They found their lair entrance soon enough, and entered cautiously, Tywyl ahead. He found them the path towards the densest part of the goblin lair, but on the way they soon discovered that the goblins had a cave troll. It loomed ahead of them, snuffling around in the caves where perhaps they could pass it by unnoticed. But while Eisa and Tywyl could perhaps creep by, Simir the Swan was no thief in the night, and Mercy clanked in her proud barding mail. They decided to wait until the troll came close, and put an end to its foul life.

The attack was swift and ferocious when the time came. The troll came ambling around the corner straight into their path and they struck, all hitting it at once. It reeled under the blows but was not felled in the first onslaught, and with a roar of rage struck down with its huge club on Eisa the Axe. It struck a great blow on her shoulder but somehow, staggered though she was, she shrug off all the damage, grunted, “Not this day!” and rose up anew, a grim and dark light in her eyes, to hit it again with her trusty Dunlending axe. Its energy wasted on tough Dunlending sinews, the troll was torn down by the fellowship’s second onslaught, and soon lay dead before them.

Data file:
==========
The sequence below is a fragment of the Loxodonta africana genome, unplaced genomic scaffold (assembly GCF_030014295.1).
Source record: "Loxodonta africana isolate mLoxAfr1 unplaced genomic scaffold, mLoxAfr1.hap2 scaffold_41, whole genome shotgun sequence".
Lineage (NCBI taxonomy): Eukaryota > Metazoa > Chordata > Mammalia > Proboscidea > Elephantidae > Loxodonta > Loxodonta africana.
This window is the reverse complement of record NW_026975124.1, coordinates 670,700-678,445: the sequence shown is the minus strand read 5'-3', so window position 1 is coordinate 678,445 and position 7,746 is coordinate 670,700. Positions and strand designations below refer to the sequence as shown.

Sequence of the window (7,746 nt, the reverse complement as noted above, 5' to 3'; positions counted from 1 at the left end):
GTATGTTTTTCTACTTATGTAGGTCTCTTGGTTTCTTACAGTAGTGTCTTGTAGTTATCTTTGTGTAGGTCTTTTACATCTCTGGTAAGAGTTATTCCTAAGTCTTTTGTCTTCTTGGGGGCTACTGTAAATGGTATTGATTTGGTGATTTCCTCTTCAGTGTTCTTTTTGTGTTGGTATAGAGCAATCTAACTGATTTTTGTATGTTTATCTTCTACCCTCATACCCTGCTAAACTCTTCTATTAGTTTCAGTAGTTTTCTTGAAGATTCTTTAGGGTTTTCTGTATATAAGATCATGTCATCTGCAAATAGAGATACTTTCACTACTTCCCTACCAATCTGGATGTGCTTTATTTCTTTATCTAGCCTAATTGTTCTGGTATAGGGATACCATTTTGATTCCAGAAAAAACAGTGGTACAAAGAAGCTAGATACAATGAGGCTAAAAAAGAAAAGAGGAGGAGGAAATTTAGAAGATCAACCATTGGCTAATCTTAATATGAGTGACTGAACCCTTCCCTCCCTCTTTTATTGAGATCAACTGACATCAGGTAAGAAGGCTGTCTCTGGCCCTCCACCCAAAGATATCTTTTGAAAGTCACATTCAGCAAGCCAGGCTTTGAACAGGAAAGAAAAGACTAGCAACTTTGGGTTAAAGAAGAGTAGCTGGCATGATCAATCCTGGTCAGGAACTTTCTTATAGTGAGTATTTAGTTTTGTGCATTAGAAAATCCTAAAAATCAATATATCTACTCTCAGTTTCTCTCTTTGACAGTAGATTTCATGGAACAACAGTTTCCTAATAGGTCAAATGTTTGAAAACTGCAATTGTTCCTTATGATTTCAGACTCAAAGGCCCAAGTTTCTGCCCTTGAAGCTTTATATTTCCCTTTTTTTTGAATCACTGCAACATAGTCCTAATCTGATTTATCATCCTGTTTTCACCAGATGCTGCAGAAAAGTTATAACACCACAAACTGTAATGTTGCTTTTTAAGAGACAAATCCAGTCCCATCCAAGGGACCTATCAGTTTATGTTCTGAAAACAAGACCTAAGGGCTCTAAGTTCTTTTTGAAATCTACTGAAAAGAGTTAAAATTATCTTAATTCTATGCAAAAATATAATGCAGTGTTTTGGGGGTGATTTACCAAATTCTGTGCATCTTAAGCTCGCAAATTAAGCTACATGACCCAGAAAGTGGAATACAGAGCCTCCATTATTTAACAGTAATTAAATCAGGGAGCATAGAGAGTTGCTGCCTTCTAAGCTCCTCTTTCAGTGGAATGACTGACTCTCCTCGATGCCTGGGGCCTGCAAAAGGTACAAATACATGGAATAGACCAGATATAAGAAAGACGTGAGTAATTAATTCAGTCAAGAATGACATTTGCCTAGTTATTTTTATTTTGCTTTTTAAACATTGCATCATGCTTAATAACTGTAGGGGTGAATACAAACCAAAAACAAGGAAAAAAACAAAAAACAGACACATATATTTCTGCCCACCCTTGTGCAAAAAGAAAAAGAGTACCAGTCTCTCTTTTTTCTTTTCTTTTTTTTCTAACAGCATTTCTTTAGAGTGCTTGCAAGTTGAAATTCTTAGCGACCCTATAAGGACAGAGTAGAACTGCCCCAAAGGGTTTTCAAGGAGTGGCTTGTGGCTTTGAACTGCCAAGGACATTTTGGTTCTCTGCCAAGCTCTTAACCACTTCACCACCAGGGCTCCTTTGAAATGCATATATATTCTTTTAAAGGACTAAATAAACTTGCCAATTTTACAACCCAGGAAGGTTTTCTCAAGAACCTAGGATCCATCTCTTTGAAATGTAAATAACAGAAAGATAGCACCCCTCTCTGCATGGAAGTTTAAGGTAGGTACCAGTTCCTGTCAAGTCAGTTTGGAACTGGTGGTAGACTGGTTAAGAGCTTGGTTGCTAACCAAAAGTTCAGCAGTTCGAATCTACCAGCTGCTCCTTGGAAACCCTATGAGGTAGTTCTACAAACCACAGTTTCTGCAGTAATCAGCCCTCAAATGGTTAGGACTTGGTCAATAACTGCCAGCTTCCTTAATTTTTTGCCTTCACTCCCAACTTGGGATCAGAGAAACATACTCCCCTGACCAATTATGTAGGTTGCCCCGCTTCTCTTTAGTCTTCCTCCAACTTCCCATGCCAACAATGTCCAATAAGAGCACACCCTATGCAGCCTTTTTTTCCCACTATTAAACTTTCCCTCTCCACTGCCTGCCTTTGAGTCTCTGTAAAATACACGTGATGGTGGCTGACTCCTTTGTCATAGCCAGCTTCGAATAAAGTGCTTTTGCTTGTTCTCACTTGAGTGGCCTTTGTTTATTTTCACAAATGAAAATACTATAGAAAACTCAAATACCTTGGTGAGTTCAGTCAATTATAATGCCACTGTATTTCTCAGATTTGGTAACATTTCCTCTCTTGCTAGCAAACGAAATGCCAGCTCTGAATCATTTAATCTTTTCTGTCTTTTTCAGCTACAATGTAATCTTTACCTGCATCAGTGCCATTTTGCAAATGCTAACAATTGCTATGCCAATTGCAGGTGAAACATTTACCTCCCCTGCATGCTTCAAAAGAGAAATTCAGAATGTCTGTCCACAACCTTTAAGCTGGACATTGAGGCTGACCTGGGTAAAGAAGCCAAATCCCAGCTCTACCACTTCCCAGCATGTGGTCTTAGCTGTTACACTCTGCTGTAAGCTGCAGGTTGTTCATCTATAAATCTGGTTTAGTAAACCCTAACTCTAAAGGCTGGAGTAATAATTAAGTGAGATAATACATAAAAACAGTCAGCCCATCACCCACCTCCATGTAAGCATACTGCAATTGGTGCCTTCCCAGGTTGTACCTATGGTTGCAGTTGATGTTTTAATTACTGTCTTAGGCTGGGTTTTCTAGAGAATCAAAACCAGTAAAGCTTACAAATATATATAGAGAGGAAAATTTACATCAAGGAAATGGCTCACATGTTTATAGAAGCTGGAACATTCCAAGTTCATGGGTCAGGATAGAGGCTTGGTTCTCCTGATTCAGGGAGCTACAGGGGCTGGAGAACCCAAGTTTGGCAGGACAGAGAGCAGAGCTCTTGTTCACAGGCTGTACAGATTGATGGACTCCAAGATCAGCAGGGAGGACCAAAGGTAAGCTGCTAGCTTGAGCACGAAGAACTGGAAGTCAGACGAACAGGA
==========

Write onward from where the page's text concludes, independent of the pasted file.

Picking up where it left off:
They cut its head off and, dragging it behind them like a hideous trophy, moved further into the caves. Ahead they could hear cheers and singing, the goblins singing some hideous song about eating men, elves and hobbits, oblivious to their approaching doom. Hundreds of them had gathered in a large feasting hall just ahead, where they sang the song together to impress their leader, an Uruk Hai who made the leader the fellowship had killed earlier look like a leaf against a tree. They had no chance against that horde.